Mix the flour, granulated sugar, and salt in the bowl of a stand mixer. Add the yeast and mix to combine. In a small bowl, whisk the eggs a bit until they’re all broken up, and add the milk and eggs to the stand mixer. Mix for 4 minutes.

Increase speed to medium and add the softened butter a tablespoon at a time, waiting patiently for the butter to be fully incorporated before adding the next bit. If butter rides up on the sides, scrape down the bowl to make sure it can be fully mixed in. Once the butter has all been added, knead in the mixer for another minute. Transfer the dough to a large, lightly greased bowl and cover with plastic wrap. Refrigerate overnight.

The next day, grease and line two 9×5 inch loaf pans with parchment paper. I used one normal size loaf pan, and made the rest in an assortment of smaller pans and ramekins. Just be aware that the bake time will likely be different. Divide the dough into two pieces, and roll each out to a 1/2 inch thickness. Using a cookie or biscuit cutter, cut 3 inch circles out of the dough. Pat the circles down a bit thinner, and spread half with the peanut butter and half with the jelly. Fold the circles into half-moons, and nestle them (alternating) in the loaf pan, with the flat side of the half moon down. Once the pan is snugly filled, wrap it with greased plastic wrap, and let it rise until doubled in size, about 60-90 minutes. Depending on the temperature of your house this can take a bit longer.

Brush the dough with egg wash and sprinkle with turbinado sugar. Bake for 40-45 minutes, until a thermometer reads 190F. Let cool in the pans for 15 minutes, and pop the loaves out with the parchment paper overhang. Enjoy warm.




your own blt

I know, I know, you know how to make a BLT.


You know to toast up some good white bread and to slather with mayo. You know to pop on some crisp lettuce, and to layer with thick cut tomatoes. You know to go heavy on the bacon. You know it’s best eaten immediately. You don’t need me.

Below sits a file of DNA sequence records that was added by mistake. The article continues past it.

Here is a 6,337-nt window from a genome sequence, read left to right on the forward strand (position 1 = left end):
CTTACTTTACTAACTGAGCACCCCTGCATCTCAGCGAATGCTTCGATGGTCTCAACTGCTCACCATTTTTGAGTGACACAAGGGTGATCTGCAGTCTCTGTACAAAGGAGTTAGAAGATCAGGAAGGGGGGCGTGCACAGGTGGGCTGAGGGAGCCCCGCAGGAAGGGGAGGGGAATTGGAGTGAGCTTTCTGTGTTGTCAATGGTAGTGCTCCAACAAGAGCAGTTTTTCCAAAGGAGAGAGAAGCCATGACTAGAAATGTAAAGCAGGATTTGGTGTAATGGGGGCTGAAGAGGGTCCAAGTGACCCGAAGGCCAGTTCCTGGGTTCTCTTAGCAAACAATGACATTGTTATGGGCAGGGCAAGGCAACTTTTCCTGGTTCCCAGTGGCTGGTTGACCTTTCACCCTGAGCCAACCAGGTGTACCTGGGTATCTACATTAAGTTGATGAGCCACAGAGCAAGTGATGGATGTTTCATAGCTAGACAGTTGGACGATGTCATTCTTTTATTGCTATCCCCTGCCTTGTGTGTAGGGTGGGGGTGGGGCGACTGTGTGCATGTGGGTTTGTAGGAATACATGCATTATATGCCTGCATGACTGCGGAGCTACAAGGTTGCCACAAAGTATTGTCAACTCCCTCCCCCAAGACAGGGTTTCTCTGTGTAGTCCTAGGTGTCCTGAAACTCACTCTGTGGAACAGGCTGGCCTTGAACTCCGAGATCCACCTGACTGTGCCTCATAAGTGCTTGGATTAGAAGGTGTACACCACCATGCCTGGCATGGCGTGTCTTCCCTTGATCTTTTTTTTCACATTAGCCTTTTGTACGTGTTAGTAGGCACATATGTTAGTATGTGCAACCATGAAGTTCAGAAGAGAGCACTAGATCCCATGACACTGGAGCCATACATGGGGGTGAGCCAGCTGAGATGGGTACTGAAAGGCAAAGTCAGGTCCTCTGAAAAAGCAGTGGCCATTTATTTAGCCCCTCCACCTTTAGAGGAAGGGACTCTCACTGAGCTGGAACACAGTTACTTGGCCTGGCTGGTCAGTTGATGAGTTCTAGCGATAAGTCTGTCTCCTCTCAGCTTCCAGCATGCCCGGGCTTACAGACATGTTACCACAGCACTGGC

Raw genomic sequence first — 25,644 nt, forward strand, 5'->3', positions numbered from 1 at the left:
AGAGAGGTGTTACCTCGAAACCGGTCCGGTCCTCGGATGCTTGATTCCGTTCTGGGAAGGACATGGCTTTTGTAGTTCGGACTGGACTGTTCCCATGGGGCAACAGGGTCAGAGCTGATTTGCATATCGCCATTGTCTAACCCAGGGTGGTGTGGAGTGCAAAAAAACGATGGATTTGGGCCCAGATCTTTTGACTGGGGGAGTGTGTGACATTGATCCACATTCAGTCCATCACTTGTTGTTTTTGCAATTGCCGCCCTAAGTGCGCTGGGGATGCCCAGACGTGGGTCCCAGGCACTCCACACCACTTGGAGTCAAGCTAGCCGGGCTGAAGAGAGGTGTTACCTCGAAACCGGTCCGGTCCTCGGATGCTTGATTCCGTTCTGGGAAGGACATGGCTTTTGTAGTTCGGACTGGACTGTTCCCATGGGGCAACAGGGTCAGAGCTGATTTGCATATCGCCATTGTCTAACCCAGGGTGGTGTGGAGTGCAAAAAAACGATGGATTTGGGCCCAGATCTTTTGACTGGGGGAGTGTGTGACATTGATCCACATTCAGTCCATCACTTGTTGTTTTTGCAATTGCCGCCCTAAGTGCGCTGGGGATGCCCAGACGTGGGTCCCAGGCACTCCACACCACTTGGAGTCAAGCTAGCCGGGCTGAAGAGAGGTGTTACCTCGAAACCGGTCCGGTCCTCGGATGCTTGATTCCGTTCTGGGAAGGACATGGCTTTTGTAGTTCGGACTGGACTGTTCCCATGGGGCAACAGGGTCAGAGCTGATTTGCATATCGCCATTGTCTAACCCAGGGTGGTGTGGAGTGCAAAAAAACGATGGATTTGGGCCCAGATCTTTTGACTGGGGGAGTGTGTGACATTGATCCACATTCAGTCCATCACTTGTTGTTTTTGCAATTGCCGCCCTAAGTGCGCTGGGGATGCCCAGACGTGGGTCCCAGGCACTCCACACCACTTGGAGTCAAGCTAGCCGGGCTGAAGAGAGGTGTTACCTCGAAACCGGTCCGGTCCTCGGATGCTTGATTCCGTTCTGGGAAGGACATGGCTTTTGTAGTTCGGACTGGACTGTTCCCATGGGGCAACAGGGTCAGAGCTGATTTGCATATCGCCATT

Before I slink out of sight to wallow in my obsolete existence, let me pass on two things to you – the tip of a century and also variations. I like to think that in our lives where recipes tell you exactly how much of everything to put in, and exactly how long to bake it and exactly what it should look like… that we’re actually forgetting how to cook. We don’t learn to look in the fridge and make a meal – and not to be worried if it doesn’t look like it could get lots of likes on Instagram. All food isn’t beautiful. And all recipes could use a twist – and I’ll give you a few of my ideas but I know you’re also full of them.


As far as a tip goes – bake your bacon! I’ve made many a mess with bacon on the stovetop, and ruined many a shirt. If you’re only making bacon for one, I’d still use the method that’s slowly whittling my wardrobe, but if you’re making BLTs for a crowd (which you should), this is the way to go. Simply heat the oven to 400°F, line a pan with foil and plop your bacon on, and bake for 15-20-more or less minutes until the bacon is the level of crispy you desire. Easy cleanup – thank god, and easy BLT eating. Also – butter lettuce was almost the star of the show here, and that’s really saying something.


As far as twists, here’s what I got for you:

BELT it: Add an egg! Perhaps fried with a runny yolk… perhaps hard-boiled and sliced.
Chz it: I also don’t need to tell you to do this. Sharp cheddar is usually my go-to, but I’m not saying no to some gouda. Or Gruyere. Or Parm. Actually I’m not saying no to any cheese, ever.
Heat it up: Double meaning: if you chz it, maybe also panini it? BLT grilled cheese… yes. I’m saying yes. Second possibility, stir some sriracha into your mayo before you slather it on.

Here’s how to bake your bacon, in step form, for those of us that aren’t that great at following paragraph instructions (me):

  1. Preheat oven to 400°F
  2. Line a baking sheet with foil, and place bacon in a single layer.
  3. Bake for 15-20 minutes, depending on how crispy you’d like your bacon to be!

Now – go forth and prosper. I know you will.